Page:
> On Friday, May 26, 2000 3:32 AM Michael S. Lorrey firstname.lastname@example.org
> > Any infrastructure facilities are strategic targets. TV station =
> > propaganda and military coordination capability that was in fact seized
> > by the milosevik government. The commuter train happened to be crossing
> > a bridge that was targeted, the train was not the target.
> No time to comment on everything this morning, but the above point of view
> clearly means Lorrey means anything and everything can be redefined as a
> military target. In other words, any war is always total war and any nation
> engaging in war that thinks it has right on its side -- and what nation
> going to war claims it doesn't -- can bomb and kill indiscriminately.
No, that is NOT what I mean. You cannot specifically target civilians, private
buildings that don't contribute to the war effort (and propaganda is a
contribution to the war effort, so a TV station IS a legitimate target),
hospitals, schools, prisons, etc. However, there is a difference between
targeting a non-combatant, and accidentally killing a non-combatant through
collateral damage while in the course of attacking a legitimate target. Any
civilian with brains will stay as far away from any military target as possible.
Bridges are and always have been considered primary military targets.
> I recall the bombing of the train bridge. The pilot saw the train after
> dropping his first load and went back and bombed again. The NATO spokesman
> claimed, "He bombed in good faith." What, pray tell, would bombing in "bad
> faith" be?
Bombing in bad faith is specifically bombing a target that you are aware has a
large number of non-combatants in the target zone. This is called an atrocity.
If you drop a bomb, knowing the target is clear, and while the bomb is dropping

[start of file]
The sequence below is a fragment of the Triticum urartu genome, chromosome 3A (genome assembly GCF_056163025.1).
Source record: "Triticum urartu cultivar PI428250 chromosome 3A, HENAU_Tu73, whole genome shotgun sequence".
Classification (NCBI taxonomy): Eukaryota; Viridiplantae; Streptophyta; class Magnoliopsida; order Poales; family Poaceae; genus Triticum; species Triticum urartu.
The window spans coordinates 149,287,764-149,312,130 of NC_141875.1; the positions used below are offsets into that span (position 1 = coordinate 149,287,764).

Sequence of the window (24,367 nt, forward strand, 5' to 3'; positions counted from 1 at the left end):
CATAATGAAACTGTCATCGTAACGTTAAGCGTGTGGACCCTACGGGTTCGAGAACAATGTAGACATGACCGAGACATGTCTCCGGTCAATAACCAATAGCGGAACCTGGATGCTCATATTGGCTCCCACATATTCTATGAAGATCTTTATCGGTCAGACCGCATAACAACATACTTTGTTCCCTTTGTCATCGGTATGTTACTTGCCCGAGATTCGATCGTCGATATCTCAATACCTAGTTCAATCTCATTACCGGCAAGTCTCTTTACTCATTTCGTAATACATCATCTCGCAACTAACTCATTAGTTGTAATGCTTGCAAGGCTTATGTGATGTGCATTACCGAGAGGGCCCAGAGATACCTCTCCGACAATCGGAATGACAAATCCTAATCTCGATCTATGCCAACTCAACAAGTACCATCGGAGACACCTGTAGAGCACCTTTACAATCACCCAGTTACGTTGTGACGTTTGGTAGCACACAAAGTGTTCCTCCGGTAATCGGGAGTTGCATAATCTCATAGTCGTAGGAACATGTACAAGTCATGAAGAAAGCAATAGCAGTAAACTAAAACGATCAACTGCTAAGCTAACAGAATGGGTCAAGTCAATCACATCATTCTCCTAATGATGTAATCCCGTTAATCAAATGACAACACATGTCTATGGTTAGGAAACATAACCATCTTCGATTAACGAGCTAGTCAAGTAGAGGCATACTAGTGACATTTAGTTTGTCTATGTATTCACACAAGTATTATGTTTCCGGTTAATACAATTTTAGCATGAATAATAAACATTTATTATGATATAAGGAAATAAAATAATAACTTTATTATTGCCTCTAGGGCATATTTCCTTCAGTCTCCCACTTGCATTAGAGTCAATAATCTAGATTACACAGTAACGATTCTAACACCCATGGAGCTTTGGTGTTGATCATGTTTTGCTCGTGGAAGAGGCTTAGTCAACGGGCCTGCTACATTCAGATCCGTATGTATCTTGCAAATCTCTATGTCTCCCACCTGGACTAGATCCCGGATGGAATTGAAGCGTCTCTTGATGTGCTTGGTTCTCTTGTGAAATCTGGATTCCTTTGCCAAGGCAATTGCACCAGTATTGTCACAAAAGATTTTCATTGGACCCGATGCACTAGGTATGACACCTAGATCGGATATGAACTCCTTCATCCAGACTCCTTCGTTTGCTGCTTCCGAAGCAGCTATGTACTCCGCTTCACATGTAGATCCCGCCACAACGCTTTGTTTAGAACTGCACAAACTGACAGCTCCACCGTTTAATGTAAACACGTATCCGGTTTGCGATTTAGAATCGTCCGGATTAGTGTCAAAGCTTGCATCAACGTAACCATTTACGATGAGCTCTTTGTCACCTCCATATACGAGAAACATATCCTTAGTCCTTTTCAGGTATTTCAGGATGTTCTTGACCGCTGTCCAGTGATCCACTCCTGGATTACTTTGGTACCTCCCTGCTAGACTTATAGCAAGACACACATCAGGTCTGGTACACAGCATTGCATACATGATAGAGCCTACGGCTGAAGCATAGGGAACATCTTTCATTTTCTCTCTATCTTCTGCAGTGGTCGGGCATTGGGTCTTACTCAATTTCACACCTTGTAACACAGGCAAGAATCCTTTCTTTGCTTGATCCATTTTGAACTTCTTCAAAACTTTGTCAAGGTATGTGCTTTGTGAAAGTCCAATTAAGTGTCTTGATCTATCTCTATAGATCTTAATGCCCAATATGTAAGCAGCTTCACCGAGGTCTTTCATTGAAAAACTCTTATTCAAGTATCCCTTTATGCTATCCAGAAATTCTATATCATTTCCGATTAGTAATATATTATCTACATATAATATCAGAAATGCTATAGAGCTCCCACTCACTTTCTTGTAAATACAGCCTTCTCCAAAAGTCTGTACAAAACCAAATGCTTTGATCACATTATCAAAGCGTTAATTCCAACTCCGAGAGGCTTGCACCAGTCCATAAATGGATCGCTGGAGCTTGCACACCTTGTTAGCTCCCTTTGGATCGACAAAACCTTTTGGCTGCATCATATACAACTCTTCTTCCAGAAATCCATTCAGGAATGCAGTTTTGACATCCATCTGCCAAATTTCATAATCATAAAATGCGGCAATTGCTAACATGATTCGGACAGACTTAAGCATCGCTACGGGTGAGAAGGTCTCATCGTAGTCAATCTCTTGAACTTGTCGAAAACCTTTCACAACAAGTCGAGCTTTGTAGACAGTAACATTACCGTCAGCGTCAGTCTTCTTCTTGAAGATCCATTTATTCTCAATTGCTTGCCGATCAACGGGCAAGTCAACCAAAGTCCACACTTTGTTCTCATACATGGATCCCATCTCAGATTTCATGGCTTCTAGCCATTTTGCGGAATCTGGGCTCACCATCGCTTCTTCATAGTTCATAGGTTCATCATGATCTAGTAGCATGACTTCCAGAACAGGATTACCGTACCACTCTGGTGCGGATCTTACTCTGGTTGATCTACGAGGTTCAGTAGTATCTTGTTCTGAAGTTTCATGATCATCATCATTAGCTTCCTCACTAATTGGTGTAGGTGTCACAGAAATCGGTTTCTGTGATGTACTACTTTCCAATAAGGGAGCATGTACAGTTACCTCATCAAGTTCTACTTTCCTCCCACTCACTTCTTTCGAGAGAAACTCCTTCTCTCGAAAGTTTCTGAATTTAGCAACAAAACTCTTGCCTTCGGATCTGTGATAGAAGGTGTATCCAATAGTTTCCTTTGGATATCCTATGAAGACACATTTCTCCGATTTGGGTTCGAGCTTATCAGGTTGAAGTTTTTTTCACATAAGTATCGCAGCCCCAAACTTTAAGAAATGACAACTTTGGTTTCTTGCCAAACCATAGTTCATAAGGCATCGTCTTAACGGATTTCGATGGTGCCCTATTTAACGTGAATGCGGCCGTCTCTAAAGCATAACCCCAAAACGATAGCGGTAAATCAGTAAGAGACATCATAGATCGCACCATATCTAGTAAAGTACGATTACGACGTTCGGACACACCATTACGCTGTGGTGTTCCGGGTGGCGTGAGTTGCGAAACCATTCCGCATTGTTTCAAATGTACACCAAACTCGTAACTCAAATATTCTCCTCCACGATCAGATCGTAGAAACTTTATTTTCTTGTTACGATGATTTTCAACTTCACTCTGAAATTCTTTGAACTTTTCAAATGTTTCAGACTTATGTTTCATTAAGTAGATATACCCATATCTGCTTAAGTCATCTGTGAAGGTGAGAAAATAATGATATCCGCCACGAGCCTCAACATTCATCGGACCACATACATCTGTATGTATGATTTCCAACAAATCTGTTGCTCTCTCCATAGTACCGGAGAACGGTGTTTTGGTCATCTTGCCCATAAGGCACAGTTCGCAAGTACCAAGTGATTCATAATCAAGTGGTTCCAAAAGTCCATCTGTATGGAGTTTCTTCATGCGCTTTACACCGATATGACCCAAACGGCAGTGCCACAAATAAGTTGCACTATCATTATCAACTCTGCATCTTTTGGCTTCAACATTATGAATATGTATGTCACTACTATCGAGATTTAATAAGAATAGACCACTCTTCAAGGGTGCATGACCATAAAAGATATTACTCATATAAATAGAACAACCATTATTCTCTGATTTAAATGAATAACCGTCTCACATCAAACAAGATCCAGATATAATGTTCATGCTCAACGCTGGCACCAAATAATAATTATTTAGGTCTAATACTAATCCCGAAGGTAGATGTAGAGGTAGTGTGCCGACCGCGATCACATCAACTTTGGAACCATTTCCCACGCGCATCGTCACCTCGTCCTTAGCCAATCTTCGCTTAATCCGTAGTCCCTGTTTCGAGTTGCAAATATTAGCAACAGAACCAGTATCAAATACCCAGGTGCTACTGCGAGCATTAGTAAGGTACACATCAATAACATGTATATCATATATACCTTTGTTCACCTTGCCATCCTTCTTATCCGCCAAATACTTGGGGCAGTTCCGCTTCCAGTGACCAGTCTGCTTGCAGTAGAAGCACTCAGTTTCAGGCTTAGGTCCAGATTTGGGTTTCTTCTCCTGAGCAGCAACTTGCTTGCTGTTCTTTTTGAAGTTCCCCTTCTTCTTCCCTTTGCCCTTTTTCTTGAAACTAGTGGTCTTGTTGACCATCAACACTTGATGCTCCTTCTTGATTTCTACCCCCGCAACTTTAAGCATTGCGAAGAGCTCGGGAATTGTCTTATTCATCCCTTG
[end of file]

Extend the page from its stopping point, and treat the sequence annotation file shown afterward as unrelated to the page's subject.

a non-combatant runs into the target area, that is not an atrocity, that is
stupidity on the part of the non-combatant.
> > There was a very good documentary done on Dresden not too long ago. The
> > British were the ones who specifically ran a two wave HE and incindiary
> > mission against Dresden, while the Americans came along later with a
> > targeted mission against a neighboring military facility.
> The Soviets actually asked the British and Americans to target the city.
> Tens of thousands were killed. The military targets in Dresden were road
> and rail centers. In order to minimize civilian and refugee deaths, all
> that would have been necessary was targeting these outside the city. The
> bombing took place in February of 1945. The war ended a few months later.
> This was not material to ending the war -- any more than turning over people
> to the Soviets after the war was material to keeping the peace.
General 'Bomber' Harris was the British commander in charge of the British
bombing raid, he heard the Americans were going to target a few military targets
around Dresden, and he was so competetive that he HAD to bomb Dresden first, so
he sent up the British mission. I do happen to think that Harris should have
been tried for war crimes, as a matter of fact.
> > Now, are you saying the Germans were housing POWs in the city, as human
> > shields? That, in itself, is a war crime.
> The Germans, to my knowledge, did not know Dresden was going to be bombed.
> Up until February of 1945, to my knowledge, Dresden had never been heavily
> bombed AND it was not a military center -- being mainly an "arts" Mecca.
They didn't know when any place was going to be bombed. That is not an excuse.
Most all POW camps were built outside population centers and away from
industrial sites to avoid that kind of thing.
Note: We frequently bombed military industrial facilities where Jewish slave
laborers worked. Should we be blamed for their deaths?
> [big snip I'll to get to later...]
> > We don't kill the kids.
> Who is this "we"? Is Lorrey calling the shots down at the Pentagon?
You are blaming America in general, and I am an American, so it is 'we'. I note
that you avoid replying to the rest of my comments here.
> [another big snip I'll to get to later...]
> > > Notably, Saddam has not been stopped. He continues to rule and seek
> ways to
> > > expand his power, the coalition against fell apart mainly because of the
> > > US's and Britain's highhanded policy in the region, and the general
> > > every other nation and people is being taught is that might makes right.
> > > Kosovo is much the same. Milosevic is still in power, now the KLA is
> > > killing Kosovar Serbs, the genocide that never was is generally ignored
> > > because it's not news, Serbia might be bombed out but it's army is
> > > and Russia used the American strategy to its advantage in Chechnya.
> > > the two -- Chechnya and Yugoslavia -- are different is one that will
> have to
> > > be explained to me.)
> > Well, there is little difference, with the sole exception being that
> > Serbs started killing ethnic albanians first,
> Yes, I recall some 45 people were killed before the bombings began. And, of
> course, the claims of the KLA Are to be beleived while any Serb sources are